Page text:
# Generalizing generic fold

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## Uniform folding

Suppose we’ve created a new container data structure in Haskell, such as Data.Sequence.Seq. We now want to write a Data instance for it, to allow generic queries and transforms inside our container.

Let’s recall gfoldl definition for lists:

gfoldl f z [] = z []
gfoldl f z (x:xs) = z (:) f x f xs

We can define gfoldl similarly for sequences (in fact, this is the precise definition from Data.Sequence):

gfoldl f z s = case viewl s of
EmptyL  -> z empty
x :< xs -> z (<|) f x f xs

There are, however, downsides to this definition:

1. Generic map over our container would be less efficient than hand-written map, even if we ignore the costs associated with run-time type casts.

Indeed, in the generic definition we do not take advantage of the fact that we already have a proper container structure for our elements. Instead, we construct the structure from scratch, adding elements one by one. This overhead may be small for Seq, whose cons is O(1). But in case of an array-based structure, such as Vector, we’re out of luck.

2. If we only care about the closed recursion combinators, such as everywhere, we wouldn’t know the difference. But when open recursion is needed (e.g. gmapT), the semantics is not the one we’d expect. The intuition is that gmapT maps over the immediate «subterms» of an expression. One might expect that the subterms of Seq a are all of its elements (of type a). But no, we’re forced into this recursive list mindset, where the immediate subterms of a sequence are its head and tail.

(To be fair, it does make sense if we imagine data structures really being inductively-defined terms. But it is a very limited worldview.)

Can we define gfoldl in the uniform fashion, folding over all the elements at once? Try this yourself to understand better why it’s not easy.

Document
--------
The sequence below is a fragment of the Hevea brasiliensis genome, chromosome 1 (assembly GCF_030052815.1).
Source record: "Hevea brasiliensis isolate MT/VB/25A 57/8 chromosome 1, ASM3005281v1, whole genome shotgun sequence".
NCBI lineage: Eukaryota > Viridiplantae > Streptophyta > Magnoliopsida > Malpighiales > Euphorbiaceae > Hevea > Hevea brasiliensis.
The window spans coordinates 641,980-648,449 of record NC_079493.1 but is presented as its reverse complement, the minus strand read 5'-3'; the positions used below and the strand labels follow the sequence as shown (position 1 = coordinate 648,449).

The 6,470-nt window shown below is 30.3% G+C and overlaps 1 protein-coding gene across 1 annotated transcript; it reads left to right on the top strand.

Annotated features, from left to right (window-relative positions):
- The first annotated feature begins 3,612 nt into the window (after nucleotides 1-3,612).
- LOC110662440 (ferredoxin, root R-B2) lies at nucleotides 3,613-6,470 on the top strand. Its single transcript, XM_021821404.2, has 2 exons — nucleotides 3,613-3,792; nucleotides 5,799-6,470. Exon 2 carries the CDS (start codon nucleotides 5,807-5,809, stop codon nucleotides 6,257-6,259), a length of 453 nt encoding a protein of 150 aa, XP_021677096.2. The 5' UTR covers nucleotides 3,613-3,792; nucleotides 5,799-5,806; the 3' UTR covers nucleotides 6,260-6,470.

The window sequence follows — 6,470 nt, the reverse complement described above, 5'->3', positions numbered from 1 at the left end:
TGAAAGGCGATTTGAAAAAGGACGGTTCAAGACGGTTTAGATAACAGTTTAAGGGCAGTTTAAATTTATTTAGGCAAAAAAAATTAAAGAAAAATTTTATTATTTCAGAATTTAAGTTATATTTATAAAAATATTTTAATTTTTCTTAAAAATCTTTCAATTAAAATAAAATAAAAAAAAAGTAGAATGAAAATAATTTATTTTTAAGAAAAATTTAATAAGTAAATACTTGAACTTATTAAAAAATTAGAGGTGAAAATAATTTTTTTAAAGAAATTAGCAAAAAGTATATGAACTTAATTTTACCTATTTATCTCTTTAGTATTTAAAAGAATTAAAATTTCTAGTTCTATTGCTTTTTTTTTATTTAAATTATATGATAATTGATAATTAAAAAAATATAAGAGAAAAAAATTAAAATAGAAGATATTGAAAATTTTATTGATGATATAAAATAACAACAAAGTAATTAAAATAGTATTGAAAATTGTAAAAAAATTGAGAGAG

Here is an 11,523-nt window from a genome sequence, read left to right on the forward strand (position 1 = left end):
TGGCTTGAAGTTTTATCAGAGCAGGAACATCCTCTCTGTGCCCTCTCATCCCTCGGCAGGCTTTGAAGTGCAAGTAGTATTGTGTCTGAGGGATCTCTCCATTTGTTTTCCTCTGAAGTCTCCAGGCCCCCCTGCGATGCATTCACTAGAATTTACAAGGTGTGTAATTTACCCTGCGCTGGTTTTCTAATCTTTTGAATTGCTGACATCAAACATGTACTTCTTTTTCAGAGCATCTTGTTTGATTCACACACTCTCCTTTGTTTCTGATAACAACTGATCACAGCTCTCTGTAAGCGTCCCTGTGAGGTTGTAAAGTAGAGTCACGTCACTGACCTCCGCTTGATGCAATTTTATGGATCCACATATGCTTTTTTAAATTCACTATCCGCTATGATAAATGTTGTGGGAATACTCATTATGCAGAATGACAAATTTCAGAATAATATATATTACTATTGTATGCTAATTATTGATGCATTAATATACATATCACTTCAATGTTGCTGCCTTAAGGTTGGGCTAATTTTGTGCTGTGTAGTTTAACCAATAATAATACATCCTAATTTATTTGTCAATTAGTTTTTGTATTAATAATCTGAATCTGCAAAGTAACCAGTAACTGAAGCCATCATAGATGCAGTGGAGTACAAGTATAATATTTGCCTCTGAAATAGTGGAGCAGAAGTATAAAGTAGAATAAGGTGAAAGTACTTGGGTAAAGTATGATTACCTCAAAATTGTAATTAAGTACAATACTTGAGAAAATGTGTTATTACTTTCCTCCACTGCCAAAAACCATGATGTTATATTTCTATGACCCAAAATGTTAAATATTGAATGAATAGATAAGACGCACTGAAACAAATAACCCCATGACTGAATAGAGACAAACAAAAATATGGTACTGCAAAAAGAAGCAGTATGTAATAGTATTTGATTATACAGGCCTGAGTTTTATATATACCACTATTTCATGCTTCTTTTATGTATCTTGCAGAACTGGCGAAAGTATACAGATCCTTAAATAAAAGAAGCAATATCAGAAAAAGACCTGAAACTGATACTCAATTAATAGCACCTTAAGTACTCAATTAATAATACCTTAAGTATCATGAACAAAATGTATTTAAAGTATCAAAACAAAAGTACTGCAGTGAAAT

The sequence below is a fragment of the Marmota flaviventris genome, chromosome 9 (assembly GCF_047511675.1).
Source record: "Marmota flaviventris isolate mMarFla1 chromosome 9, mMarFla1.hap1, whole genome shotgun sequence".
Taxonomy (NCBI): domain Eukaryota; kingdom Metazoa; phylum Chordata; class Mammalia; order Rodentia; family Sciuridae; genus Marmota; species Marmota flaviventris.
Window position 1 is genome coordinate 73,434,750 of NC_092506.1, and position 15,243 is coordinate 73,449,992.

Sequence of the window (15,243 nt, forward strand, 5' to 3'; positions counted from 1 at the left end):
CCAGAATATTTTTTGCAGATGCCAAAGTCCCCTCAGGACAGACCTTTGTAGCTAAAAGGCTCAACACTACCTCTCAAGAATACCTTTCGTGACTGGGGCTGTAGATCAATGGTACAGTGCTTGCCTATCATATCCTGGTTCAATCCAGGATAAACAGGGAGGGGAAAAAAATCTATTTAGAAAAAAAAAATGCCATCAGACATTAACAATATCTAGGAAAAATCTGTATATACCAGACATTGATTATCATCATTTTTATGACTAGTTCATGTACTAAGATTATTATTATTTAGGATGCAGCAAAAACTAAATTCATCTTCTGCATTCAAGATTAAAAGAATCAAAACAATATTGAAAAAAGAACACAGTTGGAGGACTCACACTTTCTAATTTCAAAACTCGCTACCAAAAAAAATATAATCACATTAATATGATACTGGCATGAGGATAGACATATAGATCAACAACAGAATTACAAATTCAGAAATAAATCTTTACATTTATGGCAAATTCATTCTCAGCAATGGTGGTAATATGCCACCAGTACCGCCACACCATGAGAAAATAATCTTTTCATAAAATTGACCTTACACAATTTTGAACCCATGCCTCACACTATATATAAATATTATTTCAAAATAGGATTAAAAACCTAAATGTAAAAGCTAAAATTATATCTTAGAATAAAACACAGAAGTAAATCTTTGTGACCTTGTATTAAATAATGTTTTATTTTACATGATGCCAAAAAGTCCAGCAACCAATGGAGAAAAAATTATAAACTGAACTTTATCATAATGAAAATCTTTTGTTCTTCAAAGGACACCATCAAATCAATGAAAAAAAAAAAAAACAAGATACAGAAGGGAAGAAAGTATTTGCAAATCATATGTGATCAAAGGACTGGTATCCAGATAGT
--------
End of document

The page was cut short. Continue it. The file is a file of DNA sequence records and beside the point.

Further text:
I haven’t actually done it, but I think it’s achievable using some amount of type class hackery. Anyway, having to come up with such hacks defeats the point of an easy-to-use generic programming library.

In essence, the limitation of gfoldl is that it forces us to know the number of elements in advance. We cannot (easily) construct the result of the fold by recursive computation.

## Generic traversals

In order to resolve the problem stated above, we need to restrict the type of gfoldl1.

Recall its type:

gfoldl :: (forall d b. Data d => c (d -> b) -> d -> c b)
-> (forall g. g -> c g)
-> a -> c a

What might the first functional argument of gfoldl do? It probably transforms d to something like c d by using its Data instance, and then combines c (d -> b) with c d to obtain c b. This is not a sure thing, of course: the caller of gfoldl knows what c exactly is, so it might combine them in unexpected ways. Let us proceed with this assumption, however; as I said above, we need to restrict the caller in order to give more power to the callee.

So, if our guess is correct, we can separate the two activities into two different functions:

gfoldl :: (forall d. Data d => d -> c d)
-> (forall d b. c (d -> b) -> c d -> c b)
-> (forall g. g -> c g)
-> a -> c a

The whole thing now suddenly becomes very familiar: c is an applicative functor! The second and third arguments are <*> and pure, respectively. And the applicative laws had better hold — there are now many ways to express the same thing, and we don’t expect there to be a difference.

Using the Applicative class, we can rewrite the type as

gtraverse :: Applicative c => (forall d . GTraversable d => d -> c d) -> a -> c a

Note that I took this chance to rename our restricted gfoldl to gtraverse and Data to GTraversable. The reason is that it is a generic version of traverse from Data.Traversable, whose type is

traverse :: Applicative c => (a -> c b) -> t a -> c (t b)

Read the type of gtraverse as «traverse this structure, applying the supplied function to the immediate subterms; then use the Applicative instance to reconstruct the original structure».

We can now write the uniform instance for lists (and any other algebraic data type) without a hassle:

gtraverse f [] = pure []
gtraverse f (x:xs) = (:) <\$> f x <*> gtraverse f xs

But how does it restrict the caller of gfoldl? Not much. All the usual combinators, such as gmapT, gmapQ, gmapM etc. are expressible with gtraverse. I’d be curious to see an application of gfoldl for which gtraverse is too restrictive2.